All you need to know about torii (鳥居) in Japan

All you need to know about torii (鳥居) in Japan

What is a torii? 

The word “torii” is the combination of two kanji: 鳥居. 鳥 means bird, and 居 which means existing. 

If you travel to Japan, you will inevitably see at least one. Indeed, Torii are the gate of every Shinto shrine. These gateways are made from wood and symbolize the barrier between the profane world and the deities’ world. When you go through a torii gate, be careful to always walk on the sides and never in the middle, which is the path reserved for deities. 

There are two types of torii, the Shinmei style (神明系) and the Meishin style(明神系), with the Meishin style being more decorative.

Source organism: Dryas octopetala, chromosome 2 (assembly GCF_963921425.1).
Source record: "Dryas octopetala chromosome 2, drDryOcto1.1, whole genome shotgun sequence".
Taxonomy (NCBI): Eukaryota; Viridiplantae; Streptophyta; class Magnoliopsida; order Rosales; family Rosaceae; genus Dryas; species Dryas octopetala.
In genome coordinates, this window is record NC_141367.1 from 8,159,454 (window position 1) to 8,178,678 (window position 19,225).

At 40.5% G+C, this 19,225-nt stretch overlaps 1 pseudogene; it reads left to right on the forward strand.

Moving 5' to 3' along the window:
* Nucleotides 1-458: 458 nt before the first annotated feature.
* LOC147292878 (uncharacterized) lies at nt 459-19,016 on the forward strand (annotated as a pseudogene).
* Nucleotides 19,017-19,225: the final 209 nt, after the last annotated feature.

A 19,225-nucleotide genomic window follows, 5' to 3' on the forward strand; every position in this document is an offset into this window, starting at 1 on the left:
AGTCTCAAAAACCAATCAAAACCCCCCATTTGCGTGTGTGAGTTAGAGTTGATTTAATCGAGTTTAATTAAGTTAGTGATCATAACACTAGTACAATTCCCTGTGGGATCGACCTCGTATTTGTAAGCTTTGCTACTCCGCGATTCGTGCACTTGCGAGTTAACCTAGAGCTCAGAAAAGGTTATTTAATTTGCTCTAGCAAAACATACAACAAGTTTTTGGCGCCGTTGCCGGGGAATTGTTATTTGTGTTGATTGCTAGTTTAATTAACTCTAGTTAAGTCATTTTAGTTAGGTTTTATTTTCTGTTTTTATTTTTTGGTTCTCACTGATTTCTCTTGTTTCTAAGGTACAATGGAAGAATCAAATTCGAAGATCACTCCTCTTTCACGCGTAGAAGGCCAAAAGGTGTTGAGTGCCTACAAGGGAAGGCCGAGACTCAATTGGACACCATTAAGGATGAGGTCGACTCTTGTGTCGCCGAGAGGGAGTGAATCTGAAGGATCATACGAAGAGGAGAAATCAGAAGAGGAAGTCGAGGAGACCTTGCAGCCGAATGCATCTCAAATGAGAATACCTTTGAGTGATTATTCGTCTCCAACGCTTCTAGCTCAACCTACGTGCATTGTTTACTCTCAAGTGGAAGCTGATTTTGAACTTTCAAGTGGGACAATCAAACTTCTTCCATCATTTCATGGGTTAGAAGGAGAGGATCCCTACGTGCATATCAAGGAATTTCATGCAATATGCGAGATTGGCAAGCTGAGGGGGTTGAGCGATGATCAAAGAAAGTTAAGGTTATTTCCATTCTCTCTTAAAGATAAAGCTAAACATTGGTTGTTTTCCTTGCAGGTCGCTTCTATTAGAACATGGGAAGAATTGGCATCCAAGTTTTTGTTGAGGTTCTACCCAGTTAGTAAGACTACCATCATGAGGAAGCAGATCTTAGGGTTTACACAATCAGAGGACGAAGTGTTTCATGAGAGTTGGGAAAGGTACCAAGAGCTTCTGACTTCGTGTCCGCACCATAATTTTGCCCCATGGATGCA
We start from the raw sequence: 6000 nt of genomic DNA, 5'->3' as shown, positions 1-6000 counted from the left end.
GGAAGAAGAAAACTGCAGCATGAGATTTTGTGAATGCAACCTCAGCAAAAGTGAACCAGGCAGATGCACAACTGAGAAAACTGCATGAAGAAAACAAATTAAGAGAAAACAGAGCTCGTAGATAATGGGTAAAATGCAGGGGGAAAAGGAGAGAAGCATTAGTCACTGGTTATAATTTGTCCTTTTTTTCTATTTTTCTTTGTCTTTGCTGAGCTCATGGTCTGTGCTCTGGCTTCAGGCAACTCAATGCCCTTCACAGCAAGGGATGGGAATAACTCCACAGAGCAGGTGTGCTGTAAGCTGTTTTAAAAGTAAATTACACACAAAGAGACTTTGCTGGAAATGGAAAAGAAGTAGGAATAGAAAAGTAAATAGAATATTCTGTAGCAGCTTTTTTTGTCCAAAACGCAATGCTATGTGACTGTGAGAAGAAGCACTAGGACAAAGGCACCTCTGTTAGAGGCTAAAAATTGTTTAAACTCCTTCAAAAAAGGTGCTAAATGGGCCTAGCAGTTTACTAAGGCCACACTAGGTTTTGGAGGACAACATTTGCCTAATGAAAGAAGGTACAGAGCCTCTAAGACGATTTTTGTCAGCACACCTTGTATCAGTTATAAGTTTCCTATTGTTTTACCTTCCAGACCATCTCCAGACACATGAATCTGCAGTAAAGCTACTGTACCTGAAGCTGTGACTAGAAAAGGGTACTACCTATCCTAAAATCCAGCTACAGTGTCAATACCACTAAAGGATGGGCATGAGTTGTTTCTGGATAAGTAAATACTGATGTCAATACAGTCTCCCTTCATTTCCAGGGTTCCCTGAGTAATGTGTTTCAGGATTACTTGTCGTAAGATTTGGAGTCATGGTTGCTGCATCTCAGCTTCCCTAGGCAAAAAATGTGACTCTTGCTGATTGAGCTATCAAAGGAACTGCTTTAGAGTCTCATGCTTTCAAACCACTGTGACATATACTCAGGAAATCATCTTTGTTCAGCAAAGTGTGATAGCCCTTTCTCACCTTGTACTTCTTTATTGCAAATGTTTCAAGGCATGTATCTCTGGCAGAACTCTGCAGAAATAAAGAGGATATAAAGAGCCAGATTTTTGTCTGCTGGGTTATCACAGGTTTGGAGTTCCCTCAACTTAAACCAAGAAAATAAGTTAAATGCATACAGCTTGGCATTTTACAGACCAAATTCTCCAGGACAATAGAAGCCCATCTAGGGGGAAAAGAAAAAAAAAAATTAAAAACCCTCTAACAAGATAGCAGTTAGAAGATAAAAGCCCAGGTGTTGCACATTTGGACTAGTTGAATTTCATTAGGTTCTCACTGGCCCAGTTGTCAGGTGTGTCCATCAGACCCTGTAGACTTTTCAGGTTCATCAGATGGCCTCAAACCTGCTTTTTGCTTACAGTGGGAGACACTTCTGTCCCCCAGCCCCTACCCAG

Left: Meishin style/ Right:  Shinmei style

Which color is a torii? 

Sometimes, torii can be white, but most of the torii are in a specific shade of vermillion called “shurio” (朱色). In Japanese culture, red represents vitality, the sun, fire, and most importantly, it is a color that rejects the evil. This shade is also often used in Buddhism for the same reasons.

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